He tells it as he sees it. From big butts to racism, the one and only Sir Mix-A-Lot does not mince his words. One of popular culture’s preeminent observers and a popular guest on Life ElsewhereSir Mix-A-Lot  is back to air his thoughts on the latest headlines, including the Confederate flag, the Charleston church massacre, President Obama on WTF with Marc Maron and Taylor Swift vs. AppleSir Mix-A-Lot pays careful attention to what’s happening culturally but his views are not always what you might expect from the man who penned the definitive ode to large bottoms.

Also in the program, Stephen Witt talks about his new book, How Music Got Free: The End of an Industry, the Turn of the Century, and the Patient Zero of Piracy. This is the enthralling story of the birth of mp3’s, streaming music, the music piracy revolution and the mysterious man who almost singlehandedly took down the music industry. Coincidently, Taylor Swift‘s complaint against Apple happened as Stephen Witt‘s book is published. His book explains in delicious detail how if it were not for German audio engineer Karlheinz Brandenburg’s 1995 invention for compressing audio files, (later to be know as mp3s), streaming audio as we know it may never have appeared.

This week’s Hit That Never Was features Ashley MacIsaac, a Canadian fiddler, singer and songwriter from Cape Breton Island, Nova Scotia. MacIsaac has had a controversial journey, not least of all by announcing he was gay back in the early 90’s when that just wasn’t done for aspiring musical acts…think about how times have changed. From his 2003 self-titled album, we’ll hear Lay Me Down.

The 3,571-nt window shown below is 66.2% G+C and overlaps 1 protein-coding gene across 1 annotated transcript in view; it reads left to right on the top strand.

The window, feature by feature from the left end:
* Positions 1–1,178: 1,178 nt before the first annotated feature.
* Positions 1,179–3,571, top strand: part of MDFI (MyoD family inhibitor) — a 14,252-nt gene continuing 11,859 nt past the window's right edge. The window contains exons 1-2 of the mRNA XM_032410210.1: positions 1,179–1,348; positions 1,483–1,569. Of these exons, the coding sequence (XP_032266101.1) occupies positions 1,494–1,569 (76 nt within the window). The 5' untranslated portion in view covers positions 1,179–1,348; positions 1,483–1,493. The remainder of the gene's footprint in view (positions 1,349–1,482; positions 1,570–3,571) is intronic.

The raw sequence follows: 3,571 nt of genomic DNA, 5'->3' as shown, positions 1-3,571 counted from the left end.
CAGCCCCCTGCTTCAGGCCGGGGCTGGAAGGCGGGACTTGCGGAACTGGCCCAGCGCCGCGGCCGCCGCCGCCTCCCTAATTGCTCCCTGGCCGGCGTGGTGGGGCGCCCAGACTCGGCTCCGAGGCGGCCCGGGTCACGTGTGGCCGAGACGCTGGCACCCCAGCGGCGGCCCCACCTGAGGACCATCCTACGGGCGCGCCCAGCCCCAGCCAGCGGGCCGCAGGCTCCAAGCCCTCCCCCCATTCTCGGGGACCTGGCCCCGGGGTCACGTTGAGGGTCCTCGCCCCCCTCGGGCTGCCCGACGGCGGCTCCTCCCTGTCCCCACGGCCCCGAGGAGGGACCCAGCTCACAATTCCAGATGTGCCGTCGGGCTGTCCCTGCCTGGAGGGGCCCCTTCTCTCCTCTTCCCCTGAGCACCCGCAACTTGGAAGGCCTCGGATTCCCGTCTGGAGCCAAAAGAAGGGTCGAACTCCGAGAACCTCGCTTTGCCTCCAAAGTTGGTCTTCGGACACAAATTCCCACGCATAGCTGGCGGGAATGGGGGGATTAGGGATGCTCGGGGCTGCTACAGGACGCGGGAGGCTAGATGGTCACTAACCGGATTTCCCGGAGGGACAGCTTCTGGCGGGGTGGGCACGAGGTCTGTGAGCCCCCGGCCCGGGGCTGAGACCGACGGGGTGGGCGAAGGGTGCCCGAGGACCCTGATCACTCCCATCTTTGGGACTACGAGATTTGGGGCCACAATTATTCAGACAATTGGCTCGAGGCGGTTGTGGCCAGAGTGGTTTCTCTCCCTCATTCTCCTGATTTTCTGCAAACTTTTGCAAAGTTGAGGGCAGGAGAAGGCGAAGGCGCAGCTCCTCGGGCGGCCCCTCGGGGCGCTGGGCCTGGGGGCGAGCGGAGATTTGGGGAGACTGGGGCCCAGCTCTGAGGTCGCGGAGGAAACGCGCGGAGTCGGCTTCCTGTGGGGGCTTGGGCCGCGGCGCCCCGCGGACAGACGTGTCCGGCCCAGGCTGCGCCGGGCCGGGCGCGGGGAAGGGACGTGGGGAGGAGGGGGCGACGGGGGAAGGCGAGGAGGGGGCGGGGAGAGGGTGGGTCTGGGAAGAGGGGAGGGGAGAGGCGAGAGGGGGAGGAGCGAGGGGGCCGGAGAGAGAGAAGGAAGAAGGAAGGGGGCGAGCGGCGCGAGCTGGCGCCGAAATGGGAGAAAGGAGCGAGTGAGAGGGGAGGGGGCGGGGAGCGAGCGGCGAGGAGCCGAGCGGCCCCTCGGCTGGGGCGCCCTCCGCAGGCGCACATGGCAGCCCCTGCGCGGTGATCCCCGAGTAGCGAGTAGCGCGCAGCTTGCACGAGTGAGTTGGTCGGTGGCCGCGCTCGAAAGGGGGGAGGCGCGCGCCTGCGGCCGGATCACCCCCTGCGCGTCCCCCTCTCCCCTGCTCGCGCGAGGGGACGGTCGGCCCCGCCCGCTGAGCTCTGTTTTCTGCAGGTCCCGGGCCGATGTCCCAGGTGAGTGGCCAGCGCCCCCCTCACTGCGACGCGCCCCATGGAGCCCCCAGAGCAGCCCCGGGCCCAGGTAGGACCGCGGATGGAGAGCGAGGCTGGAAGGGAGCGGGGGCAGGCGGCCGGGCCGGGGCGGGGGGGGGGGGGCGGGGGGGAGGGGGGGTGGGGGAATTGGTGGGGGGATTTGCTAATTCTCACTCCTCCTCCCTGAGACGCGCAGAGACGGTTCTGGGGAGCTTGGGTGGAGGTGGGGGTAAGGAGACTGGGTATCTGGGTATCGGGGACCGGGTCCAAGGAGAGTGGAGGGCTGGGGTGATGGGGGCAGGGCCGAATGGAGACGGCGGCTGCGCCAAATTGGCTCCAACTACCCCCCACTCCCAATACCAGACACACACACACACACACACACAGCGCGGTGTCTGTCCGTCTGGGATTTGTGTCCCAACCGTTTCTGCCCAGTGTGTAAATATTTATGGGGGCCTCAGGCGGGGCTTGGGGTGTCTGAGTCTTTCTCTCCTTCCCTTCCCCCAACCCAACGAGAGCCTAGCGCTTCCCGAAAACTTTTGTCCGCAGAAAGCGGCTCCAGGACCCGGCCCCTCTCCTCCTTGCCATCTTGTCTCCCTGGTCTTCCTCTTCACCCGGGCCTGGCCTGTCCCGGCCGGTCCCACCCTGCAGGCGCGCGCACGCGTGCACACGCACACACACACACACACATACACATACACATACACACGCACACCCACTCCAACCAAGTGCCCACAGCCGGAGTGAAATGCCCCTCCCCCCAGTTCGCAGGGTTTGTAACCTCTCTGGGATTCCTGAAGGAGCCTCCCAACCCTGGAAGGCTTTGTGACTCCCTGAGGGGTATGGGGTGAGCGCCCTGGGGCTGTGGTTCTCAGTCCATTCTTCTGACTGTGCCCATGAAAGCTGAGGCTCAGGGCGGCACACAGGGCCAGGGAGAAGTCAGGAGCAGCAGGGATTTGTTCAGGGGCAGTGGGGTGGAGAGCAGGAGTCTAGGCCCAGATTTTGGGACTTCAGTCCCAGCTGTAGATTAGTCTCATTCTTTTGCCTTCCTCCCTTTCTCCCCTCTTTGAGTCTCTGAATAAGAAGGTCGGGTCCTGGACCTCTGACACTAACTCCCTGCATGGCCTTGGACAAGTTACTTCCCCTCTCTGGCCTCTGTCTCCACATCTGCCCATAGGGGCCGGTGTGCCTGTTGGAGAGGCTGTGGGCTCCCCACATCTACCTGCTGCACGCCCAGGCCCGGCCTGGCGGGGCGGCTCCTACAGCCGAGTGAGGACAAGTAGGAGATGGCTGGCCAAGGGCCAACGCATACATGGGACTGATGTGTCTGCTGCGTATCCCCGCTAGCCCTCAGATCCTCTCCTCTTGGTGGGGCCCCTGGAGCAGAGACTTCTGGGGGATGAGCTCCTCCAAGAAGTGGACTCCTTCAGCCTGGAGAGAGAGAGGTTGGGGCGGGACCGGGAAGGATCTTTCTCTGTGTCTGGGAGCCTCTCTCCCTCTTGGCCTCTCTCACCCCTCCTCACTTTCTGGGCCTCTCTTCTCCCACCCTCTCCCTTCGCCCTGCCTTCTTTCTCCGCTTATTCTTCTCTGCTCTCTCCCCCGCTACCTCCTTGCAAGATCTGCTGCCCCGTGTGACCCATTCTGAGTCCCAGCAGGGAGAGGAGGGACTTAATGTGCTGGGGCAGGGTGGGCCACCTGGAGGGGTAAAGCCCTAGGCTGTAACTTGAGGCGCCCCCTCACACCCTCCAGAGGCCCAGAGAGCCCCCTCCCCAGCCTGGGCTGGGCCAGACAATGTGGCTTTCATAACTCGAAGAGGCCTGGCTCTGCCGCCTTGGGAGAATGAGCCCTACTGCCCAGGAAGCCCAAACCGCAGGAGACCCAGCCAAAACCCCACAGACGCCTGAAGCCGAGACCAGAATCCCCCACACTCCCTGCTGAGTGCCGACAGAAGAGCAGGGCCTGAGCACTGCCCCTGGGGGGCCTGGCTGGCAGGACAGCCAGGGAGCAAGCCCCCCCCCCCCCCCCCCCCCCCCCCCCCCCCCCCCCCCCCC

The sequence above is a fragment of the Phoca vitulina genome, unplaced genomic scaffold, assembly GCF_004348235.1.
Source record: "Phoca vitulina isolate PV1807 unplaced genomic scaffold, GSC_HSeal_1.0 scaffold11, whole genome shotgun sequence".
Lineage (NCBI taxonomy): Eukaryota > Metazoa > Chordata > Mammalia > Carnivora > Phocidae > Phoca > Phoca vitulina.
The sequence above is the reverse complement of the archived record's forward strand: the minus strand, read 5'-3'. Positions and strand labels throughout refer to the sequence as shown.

Life Elsewhere airs Sunday, June 28 at 12 noon ET on The Source WMNF HD3 and Monday, June 29 at 5.00pm PT at NWCZ Radio

Free Music?

“We don’t ask you for free iPhones. Please don’t ask us to provide you with our music for no compensation.”* Wrote Taylor Swift in a pertinent letter to Apple. The smart pop-star was voicing her concerns to the most powerful company in the world over not getting paid for three months. Less than 24 hours after Ms. Swift complained publicly that Apple was not planning to pay royalties during a three-month trial period of its new streaming music service, the company changed course, and confirmed that it will pay its full royalty rates for music during the free trial. Apple had announced a subscription streaming service to compete with Spotify, Rhapsody and Deezer, but royalties were not going to be paid royalties during the trial period. Swift, who last year pulled her music from Spotify in another dispute over royalties, called Apple’s policy “shocking, disappointing and completely unlike this historically progressive company.” Coincidently, Taylor Swift‘s complaint and Apple’s venture into streaming music could not have happened if it were not for German audio engineer Karlheinz Brandenburg’s 1995 invention for compressing audio files, later to be know as mp3s. And this amazing true story is told in a new book, How Music Got Free: The End of an Industry, the Turn of the Century, and the Patient Zero of Piracy, by Stephen Witt.

Twenty years ago the mp3 was an unknown, irrelevant format and music piracy was unheard of. Today, many people would never consider purchasing their music, and this switch in the public’s thinking brought the music industry to its knees. In the next edition of Life Elsewhere, Norman B will talk to Stephen Witt, who tells the enthralling story of the birth of mp3’s, streaming music, the music piracy revolution and the mysterious man who almost singlehandedly took down the music industry.   

Life Elsewhere airs every Sunday at 12 noon ET on The Source WMNF HD3 and Mondays at 5.00pm PT at NWCZ Radio
*Read all of Taylor Swift‘s letter to Apple here